Windows 10 Mobile with the addition of hamburger menus and eradication of the large fonts and the carousel aesthetics all but killed the beauty of the OS that drew me in. I'm still here, however, because I still prefer Live Tiles (I know there are Android skins), the platform still works for me, for now, and the cost of getting what I want, a Galaxy Note 9 at $1000, is more than I can justify paying right now.
Do we really need top of the line smartphones?
Windows Phone 8.1 improved upon and took away from the Windows Phone 8 experience.
I'm a techie so of course, I want the latest and greatest tech. But as a Windows phone user who is using a three-year-old device what I, and perhaps most of us, need and want are very different things. I'm not a heavy app user. And statistically, most people only use six top apps 90-percent of the time. So statistically most people are not heavy app users. And those apps that are most used, like Facebook, Instagram, and others, are found on Windows phones (for now).
Now I am painfully aware that many apps many people use, like my banking app, is no longer available on Windows Mobile. Apps that my wife and I need for our small business are also missing. And many apps like my favorite News program and other advertised apps are missing. But for what most of what most people do most of the time: surf the web, watch videos, interact on Facebook and Twitter, email, message and more, even in its declining state, Windows phone still does the job. Would an iPhone or Android phone do things better? I'm convinced that yes, they would, but they're not Windows phone. I'm also aware that the lack of some apps on Windows Mobile is a barrier to certain jobs. I'm not trying to convince anyone to switch to or hold onto a sinking ship. I'm sharing my experience.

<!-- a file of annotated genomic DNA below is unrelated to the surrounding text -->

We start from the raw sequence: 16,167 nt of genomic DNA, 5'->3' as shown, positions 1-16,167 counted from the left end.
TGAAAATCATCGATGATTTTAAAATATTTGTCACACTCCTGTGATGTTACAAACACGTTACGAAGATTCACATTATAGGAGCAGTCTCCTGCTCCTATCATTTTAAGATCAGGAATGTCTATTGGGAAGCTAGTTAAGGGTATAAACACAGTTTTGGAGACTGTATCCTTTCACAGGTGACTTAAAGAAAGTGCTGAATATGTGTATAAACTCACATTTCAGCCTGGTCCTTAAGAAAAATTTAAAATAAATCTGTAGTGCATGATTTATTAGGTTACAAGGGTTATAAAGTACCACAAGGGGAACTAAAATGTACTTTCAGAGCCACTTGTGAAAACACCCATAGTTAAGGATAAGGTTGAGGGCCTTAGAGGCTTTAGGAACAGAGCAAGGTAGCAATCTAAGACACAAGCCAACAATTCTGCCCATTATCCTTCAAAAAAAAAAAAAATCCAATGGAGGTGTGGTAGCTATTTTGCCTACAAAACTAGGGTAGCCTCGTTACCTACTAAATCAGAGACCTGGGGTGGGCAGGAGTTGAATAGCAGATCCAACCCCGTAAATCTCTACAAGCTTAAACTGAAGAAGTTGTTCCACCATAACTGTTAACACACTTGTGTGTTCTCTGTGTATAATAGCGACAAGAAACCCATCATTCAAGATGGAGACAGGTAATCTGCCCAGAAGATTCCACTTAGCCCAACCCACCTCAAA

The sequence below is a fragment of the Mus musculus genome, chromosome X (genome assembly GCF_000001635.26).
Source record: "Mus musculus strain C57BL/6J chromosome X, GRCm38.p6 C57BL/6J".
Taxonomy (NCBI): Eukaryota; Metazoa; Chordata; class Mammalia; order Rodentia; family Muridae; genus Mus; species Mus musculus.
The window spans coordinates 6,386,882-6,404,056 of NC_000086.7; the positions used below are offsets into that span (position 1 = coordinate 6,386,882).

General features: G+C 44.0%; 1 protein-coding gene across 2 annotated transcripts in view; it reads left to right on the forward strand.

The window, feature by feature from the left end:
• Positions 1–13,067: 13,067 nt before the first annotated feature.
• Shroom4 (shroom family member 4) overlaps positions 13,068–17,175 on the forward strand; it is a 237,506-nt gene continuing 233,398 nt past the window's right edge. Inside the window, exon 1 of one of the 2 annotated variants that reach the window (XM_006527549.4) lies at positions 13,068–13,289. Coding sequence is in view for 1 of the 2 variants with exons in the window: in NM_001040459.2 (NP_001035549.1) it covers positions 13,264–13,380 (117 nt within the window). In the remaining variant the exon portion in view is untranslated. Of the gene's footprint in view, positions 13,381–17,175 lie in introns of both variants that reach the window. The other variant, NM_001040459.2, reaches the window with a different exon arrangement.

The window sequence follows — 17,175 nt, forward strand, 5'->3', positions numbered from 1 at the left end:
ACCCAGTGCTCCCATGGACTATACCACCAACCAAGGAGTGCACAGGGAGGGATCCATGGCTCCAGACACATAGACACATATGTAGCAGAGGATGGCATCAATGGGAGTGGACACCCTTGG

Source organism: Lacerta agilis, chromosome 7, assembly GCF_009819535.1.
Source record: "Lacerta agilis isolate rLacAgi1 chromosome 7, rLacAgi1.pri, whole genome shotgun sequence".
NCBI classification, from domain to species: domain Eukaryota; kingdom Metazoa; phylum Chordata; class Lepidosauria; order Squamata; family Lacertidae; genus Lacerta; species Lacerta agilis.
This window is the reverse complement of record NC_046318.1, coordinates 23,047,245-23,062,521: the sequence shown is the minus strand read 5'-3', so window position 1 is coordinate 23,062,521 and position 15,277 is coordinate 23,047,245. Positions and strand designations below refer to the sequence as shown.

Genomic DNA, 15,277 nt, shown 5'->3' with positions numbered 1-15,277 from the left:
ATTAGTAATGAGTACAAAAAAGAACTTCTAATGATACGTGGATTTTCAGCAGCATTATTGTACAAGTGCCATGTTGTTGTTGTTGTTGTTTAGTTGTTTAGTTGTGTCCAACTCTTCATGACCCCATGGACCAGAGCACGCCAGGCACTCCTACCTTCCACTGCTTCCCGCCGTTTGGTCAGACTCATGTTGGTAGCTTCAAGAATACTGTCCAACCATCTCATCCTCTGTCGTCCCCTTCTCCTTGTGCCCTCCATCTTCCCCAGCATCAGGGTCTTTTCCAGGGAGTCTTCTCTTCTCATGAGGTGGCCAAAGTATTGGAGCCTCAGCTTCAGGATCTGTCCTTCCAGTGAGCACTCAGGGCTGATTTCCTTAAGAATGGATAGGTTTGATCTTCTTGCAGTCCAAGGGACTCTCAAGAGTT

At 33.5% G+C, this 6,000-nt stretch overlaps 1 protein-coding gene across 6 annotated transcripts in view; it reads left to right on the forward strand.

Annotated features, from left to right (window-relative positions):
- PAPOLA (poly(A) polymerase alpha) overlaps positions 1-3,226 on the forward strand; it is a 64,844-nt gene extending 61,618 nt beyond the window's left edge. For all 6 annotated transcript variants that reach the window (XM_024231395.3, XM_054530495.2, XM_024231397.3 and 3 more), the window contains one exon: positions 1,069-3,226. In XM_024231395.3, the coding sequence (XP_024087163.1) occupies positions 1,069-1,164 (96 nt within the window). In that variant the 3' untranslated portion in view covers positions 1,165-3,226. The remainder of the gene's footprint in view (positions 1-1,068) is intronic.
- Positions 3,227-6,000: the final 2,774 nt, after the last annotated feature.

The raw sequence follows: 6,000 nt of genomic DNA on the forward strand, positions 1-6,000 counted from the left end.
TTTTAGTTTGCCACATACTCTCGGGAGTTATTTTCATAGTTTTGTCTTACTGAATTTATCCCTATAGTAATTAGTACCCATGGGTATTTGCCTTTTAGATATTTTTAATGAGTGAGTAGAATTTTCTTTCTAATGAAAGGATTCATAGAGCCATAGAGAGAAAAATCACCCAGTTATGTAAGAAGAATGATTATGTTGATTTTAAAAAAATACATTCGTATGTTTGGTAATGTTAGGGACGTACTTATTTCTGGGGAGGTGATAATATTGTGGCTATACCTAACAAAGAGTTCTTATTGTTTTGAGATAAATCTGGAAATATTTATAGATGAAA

I know that the tech industry and many of our own internal motivations convince us that we need the latest and smartest devices to participate in the modern age of mobile computing. I believe that that urge in most cases is driven by want rather than actual need, however. As someone in tune with the tech industry and immersed in this world I contend we could get along just fine without catering to the annual ritual of spending hundreds of dollars for an incremental step in device evolution at the behest of tech companies in their quest for more profits. Especially when the device we spend $1000 for this year will be used to surf the web, listen to music, watch videos, message friends and take pictures just like the device we spent $1000 for last year.
What lies ahead?
I'll eventually move on from my three-year-old Lumia 950 XL. It will likely be to a $200 Android phone or perhaps a $1000 Galaxy Note. That's if I don't hang on long enough to reap the possible Surface Andromeda fruits of Microsoft's Windows-on-mobile strategy of which Windows-on-phone has always only been a part.
My switch to Android or Microsoft's Pocket PC (if it makes it to market) is inevitable folks. When the time comes I'll be sure to let you know.
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Jason L Ward is a columnist at Windows Central. He provides unique big picture analysis of the complex world of Microsoft. Jason takes the small clues and gives you an insightful big picture perspective through storytelling that you won't find *anywhere* else. Seriously, this dude thinks outside the box. Follow him on Twitter at @JLTechWord. He's doing the "write" thing!